Manny Machado just can’t seem to help himself.
Less than a week after wandering into the spotlight for a questionable slide, the Los Angeles Dodgers shortstop caught the ire of the Milwaukee Brewers for a dirty play at first base in Game 4 of the National League Championship Series on Tuesday night.
Machado, loafing on a 10th-inning groundout to shortstop, appeared to go out of his way to step on Brewers first baseman Jesus Aguilar on a routine play at the bag.
The two exchanged words, as it appeared Machado accused Aguilar of putting his foot in the middle of the base. As Machado and Aguilar yapped at each other, the benches cleared, although order was quickly restored.
Of course, replays showed Aguilar’s foot was on the edge of the bag (his heel was pointed in the air), but Machado easily could have avoided contact. Players are taught to contact the base in the front and run through the bag, while Machado stepped on top of the bag and then carried his left leg through to make contact with Aguilar.
So either Machado is an awful baserunner, or he was trying to kick Aguilar. Another replay even shows Machado dragging his left foot through the dirt instead of running through the bag.
While Aguilar let bygones be bygones when Machado reached on a hit in the 13th inning, his Brewers teammates weren’t so willing to do the same.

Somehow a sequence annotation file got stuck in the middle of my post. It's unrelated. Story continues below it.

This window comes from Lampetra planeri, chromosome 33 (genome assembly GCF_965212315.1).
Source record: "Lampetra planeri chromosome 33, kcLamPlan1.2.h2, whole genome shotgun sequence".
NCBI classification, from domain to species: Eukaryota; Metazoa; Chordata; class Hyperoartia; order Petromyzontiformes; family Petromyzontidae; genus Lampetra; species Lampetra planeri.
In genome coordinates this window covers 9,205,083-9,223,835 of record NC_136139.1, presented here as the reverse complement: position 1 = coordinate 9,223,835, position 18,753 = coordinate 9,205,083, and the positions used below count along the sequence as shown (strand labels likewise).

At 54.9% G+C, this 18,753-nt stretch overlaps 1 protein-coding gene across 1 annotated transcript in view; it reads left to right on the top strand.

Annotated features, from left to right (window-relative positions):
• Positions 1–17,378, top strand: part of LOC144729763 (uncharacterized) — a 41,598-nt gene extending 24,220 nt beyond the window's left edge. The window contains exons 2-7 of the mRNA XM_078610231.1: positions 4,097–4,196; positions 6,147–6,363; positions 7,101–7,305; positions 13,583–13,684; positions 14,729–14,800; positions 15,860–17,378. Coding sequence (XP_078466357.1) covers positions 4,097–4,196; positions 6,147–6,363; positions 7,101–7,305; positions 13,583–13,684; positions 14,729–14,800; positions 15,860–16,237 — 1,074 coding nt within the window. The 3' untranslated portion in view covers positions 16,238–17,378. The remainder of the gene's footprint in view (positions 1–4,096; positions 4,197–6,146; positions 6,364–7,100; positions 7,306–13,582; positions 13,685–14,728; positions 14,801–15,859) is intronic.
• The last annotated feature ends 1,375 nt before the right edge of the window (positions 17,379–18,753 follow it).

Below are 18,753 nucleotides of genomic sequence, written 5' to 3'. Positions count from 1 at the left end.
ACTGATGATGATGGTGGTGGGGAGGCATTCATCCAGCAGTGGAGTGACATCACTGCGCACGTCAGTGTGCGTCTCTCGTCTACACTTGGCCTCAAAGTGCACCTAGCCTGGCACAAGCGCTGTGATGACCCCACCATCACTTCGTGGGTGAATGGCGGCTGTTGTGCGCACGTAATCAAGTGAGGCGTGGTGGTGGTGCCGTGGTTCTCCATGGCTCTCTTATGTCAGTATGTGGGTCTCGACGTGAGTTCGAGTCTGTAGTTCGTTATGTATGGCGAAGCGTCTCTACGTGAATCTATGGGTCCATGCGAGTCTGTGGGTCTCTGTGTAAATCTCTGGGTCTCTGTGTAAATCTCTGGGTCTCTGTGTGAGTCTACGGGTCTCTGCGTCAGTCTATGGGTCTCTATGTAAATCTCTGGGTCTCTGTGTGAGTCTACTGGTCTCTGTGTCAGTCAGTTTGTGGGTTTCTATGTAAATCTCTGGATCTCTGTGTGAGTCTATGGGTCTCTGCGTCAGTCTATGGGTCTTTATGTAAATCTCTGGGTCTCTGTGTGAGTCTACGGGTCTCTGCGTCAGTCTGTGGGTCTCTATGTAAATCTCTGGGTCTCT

“It was a dirty play by a dirty player,” Brewers outfielder Christian Yelich told reporters, per the Milwaukee Journal-Sentinel.
“He is a player that has a history with those types of incidents. One time is an accident. Repeated over and over again, it’s a dirty play. I have a lot of respect for him as a player but you can’t respect someone who plays the game like that. It has no place in our game. We’ve all grounded out. Run through the bag like you’ve done your whole life, like everybody else does.”
Machado came under some fire for a slide into second base during Game 3 when he put up his arm while sliding away from the bag, making contact with Brewers infielder Orlando Arcia. And who can forget Machado’s slide into second base last season that took out Boston Red Sox second baseman Dustin Pedroia? That incident set off a chain of events with simmering bad blood between the two clubs.
As Yelich said, you sometimes get the benefit of the doubt, but when you have the kind of history Machado does, it doesn’t take long for everyone to stop believing you when you say it’s an accident.
In the end, though, the baseball gods didn’t make Machado and the Dodgers pay. Los Angeles won the game in the 13th to tie the series 2-2 — with Machado scoring the winning run.